But if it is true... Then your life must change. Your loves must be reorganized. Your life must be restructured. Your world must be reordered. Because it’s no longer about you, but it’s about the true and core belief that God has come to Earth as a human to rescue humanity from a debt that we could never repay.
When you believe that Jesus, God in a Bod (I didn’t come up with that), has come to Earth, your mission in life shifts to letting your world know that God has come to Earth. And this is the starting point of the Gospel. It's the foundation upon which everything else stands. It’s the central tenant that claims the Creator of the Universe, the Almighty God of the Cosmos has come to Earth in the person of Jesus. And the world has never been the same since.
Make sure to check back next week as we continue looking at the foundational beliefs of the Gospel of Jesus Christ.
Where are you, God?
By Shan Wood
Have you ever been overwhelmed? Have you ever been exhausted? Have you ever looked around and asked, “God, where are you?”
In 1 Kings 19, the Prophet Elijah has been faithful and unrelenting in his service to God, proclaiming God’s message and doing what God had asked him to do. His reward for his effort?
He's running for his life from a wicked King and Queen -- Ahab and Jezebel (Give them a google search and see how bad they were!).
Discouraged, alone, and on the run, Elijah tells God, “I’ve done what You’ve asked, but the people have not only ignored me, now they have also torn down the places of worship and killed Your messengers. I’m the only one left, and now they’re trying to kill me.”
Elijah was overwhelmed. He had nothing left to give and believed nothing good would come of God’s plan. God sent him to a cave in the side of a mountain and told him to wait because He, the Lord, was going to pass by. Listen to what happens next…
“A hurricane wind ripped through the mountains and shattered the rocks before God, but God wasn’t to be found in the wind; after the wind there was an earthquake, but God wasn’t in the earthquake; and after the earthquake came a fire, but God wasn’t in the fire; and after the fire came a gentle and quiet whisper. When Elijah heard the quiet voice, he muffled his face with his great cloak, went to the mouth of the cave, and stood there. A quiet voice asked, ‘So Elijah, now tell me, what are you doing here?’” 1 Kings 19:12-14 MSG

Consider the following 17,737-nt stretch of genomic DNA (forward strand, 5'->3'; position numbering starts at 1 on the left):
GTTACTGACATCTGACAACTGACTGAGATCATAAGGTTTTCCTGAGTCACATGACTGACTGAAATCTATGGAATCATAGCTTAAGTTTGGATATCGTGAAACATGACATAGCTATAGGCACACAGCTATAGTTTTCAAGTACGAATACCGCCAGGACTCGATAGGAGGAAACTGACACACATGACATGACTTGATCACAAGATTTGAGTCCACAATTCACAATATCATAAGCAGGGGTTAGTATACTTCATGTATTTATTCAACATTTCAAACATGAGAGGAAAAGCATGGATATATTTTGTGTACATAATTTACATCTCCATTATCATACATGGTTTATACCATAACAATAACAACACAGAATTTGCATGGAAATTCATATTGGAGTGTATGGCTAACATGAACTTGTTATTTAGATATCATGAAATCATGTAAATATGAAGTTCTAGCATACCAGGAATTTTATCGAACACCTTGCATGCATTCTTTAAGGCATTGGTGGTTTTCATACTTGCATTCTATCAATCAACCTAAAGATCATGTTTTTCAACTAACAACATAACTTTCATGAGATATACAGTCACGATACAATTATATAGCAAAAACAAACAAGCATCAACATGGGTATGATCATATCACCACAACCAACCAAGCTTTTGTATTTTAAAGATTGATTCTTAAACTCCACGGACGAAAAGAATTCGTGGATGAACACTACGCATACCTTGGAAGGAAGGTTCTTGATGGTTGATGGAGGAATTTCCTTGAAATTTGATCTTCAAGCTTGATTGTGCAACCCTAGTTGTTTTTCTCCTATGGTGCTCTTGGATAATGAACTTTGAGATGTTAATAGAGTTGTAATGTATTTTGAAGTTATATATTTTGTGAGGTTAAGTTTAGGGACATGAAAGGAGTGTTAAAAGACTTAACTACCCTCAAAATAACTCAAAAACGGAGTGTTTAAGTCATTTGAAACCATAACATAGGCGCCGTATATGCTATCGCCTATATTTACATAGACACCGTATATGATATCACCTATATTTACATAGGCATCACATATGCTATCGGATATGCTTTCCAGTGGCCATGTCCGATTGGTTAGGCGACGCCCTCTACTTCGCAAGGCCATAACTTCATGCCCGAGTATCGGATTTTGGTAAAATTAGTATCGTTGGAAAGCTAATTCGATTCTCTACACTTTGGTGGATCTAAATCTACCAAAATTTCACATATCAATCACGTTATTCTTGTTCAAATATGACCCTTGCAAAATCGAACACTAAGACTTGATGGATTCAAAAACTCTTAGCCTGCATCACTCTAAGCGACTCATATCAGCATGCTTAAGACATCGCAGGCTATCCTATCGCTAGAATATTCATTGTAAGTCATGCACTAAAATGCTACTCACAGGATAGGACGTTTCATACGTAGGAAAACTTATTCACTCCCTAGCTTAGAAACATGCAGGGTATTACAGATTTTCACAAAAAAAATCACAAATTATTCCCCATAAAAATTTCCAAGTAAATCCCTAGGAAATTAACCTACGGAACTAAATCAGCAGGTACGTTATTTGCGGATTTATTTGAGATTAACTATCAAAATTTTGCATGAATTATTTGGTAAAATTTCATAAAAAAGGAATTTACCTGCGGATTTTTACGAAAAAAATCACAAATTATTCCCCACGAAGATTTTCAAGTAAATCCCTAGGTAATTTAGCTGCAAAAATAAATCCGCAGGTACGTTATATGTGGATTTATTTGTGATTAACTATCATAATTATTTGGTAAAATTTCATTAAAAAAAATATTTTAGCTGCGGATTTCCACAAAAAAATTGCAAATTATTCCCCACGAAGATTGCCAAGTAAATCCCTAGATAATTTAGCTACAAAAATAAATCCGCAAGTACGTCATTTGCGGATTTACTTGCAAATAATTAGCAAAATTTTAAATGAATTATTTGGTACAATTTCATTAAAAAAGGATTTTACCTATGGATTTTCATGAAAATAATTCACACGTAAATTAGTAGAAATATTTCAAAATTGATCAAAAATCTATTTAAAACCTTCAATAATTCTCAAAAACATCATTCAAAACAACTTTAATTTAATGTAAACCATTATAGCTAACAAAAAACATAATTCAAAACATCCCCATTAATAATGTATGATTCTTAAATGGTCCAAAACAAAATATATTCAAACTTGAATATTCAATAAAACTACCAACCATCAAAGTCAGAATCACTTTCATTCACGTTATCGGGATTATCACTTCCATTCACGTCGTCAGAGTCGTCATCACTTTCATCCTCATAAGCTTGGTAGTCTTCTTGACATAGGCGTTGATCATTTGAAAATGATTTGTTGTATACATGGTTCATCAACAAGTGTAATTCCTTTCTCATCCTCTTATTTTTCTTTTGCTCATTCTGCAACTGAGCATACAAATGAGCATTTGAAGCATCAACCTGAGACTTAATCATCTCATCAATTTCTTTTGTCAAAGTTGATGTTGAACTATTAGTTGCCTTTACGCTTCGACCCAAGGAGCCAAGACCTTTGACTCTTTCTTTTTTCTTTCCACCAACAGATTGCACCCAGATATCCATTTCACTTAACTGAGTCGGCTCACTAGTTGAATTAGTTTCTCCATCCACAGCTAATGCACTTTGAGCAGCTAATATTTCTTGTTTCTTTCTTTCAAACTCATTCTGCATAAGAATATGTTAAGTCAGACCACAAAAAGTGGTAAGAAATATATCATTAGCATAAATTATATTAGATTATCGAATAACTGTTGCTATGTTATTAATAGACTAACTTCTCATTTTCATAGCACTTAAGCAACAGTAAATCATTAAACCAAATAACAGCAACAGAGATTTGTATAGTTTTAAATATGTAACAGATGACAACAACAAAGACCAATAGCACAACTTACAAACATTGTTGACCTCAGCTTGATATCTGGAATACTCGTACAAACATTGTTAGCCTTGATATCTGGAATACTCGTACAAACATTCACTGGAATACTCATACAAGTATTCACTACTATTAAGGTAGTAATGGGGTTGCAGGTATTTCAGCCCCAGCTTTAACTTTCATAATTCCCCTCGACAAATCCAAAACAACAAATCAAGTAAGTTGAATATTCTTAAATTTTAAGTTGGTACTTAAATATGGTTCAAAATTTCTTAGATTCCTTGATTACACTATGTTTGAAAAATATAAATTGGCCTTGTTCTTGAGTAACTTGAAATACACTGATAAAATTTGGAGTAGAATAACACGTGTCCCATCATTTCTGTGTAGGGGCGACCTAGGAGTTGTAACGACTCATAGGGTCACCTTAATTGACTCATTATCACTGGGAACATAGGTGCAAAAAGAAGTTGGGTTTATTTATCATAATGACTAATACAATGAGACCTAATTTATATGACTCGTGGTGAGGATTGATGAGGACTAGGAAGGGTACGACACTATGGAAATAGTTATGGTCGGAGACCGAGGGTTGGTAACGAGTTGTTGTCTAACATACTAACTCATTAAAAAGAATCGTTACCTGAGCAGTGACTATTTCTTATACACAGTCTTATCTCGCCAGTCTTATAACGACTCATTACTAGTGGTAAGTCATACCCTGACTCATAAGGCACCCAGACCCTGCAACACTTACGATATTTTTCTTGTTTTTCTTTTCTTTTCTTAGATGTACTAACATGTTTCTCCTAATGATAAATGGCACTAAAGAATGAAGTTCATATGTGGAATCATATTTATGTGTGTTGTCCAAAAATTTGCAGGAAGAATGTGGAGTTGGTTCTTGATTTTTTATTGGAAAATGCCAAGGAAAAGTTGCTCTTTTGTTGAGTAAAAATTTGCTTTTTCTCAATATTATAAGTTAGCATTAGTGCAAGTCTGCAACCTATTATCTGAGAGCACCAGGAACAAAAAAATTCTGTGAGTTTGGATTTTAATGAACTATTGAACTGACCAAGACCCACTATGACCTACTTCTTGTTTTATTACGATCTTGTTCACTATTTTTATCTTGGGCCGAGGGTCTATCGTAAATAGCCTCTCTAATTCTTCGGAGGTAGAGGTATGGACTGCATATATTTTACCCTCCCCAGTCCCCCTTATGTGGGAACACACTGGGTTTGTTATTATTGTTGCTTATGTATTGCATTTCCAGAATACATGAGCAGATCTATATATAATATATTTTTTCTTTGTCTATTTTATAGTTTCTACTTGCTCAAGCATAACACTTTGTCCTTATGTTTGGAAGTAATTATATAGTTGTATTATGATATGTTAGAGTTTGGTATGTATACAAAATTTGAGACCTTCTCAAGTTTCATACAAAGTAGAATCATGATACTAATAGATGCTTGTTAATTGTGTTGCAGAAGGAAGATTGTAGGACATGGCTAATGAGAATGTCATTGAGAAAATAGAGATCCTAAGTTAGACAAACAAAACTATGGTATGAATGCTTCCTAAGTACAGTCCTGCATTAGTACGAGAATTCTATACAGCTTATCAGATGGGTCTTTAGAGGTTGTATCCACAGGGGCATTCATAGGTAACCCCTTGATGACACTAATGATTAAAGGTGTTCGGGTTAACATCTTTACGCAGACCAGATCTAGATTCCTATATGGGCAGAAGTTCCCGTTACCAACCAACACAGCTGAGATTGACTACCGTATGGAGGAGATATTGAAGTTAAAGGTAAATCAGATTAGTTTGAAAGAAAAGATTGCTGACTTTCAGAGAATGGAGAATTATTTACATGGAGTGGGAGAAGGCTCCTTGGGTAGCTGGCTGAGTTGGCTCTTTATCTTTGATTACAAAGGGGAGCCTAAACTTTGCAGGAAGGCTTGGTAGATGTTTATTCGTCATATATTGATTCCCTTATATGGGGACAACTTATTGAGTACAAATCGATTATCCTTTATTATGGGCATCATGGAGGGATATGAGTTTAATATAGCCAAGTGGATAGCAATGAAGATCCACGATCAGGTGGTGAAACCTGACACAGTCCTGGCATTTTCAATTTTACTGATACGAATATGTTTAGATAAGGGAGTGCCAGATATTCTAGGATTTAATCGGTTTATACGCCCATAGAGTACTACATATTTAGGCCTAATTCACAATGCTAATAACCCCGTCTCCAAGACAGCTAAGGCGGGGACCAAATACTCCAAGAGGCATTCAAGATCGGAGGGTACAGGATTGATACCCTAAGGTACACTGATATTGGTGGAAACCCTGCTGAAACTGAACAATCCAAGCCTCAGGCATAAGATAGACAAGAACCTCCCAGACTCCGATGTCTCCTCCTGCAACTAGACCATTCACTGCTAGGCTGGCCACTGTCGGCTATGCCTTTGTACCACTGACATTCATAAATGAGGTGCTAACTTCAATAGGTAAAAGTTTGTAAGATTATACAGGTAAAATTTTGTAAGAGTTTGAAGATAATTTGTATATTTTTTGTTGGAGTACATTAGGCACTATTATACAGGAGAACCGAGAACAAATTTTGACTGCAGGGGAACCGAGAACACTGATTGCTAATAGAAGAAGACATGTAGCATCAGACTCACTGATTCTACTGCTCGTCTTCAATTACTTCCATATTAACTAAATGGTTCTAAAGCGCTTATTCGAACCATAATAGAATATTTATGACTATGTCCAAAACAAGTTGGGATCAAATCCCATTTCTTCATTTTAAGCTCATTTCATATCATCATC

People tend to think that everything about God is big and powerful and loud and over-the-top. But God shows up when He isn’t expected and in ways people never expect. He also speaks through the most unlikely people in places that some might think are questionable.
It’s in those small, unexpected ways that God helps us to be closer to Him and re-energizes us for what lies ahead. If He were always showing Himself to be powerful and wonderful, we who are normal, and not wonderful, would feel like we don’t “measure up” and God would never want to have anything to do with us. But here is the good news... Not only does God want everything to do with us, He’s also always acting on our behalf in the most powerful ways.
He cares about the little things. He cares about the things we care about and understands the things that wear us out, worry us, and discourage us. Like the caring Father He is, He reminds us we’re not alone in the most unexpected ways. He’s in control and He’s never surprised by evil.
This past Sunday Trey said that people who know God need to “wear out the worn-out in prayer”. That means when we’re so tired and have nothing left, we can still pray. And while it may not seem like much, in those quiet moments of prayer is often where we hear from God. And it’s in prayer that our strength is restored and we find reasons to be grateful; even reasons to sing.
Psalm 42:1-5; 43:3-5
“As the deer longs for streams of water, so I long for you, O God. I thirst for God, the living God. When can I go and stand before him? Day and night I have only tears for food, while my enemies continually taunt me, saying, ‘Where is this God of yours?’
My heart is breaking as I remember how it used to be: I walked among the crowds of worshipers, leading a great procession to the house of God; singing for joy and giving thanks amid the sound of a great celebration!
Why am I discouraged? Why is my heart so sad? I will put my hope in God! I will praise him again, my Savior and my God!
Send out your light and your truth; let them guide me. Let them lead me to your holy mountain, to the place where you live There I will go to the altar of God, to God—the source of all my joy.
I will praise you with my harp, O God, my God! Why am I discouraged? Why is my heart so sad? I will put my hope in God! I will praise him again, my Savior and my God!”
While you wait...
by Trey Faull
I’m not a very patient person. When I want something I usually find a way to get it as soon as possible so I don’t have to wait. When there is an event or a trip planned, I will often waste the time leading up to that event because all I can think about is how much fun it will be. I’ve wasted much time not being productive in my waiting because my impatience drives me to obsess over whatever is on the horizon.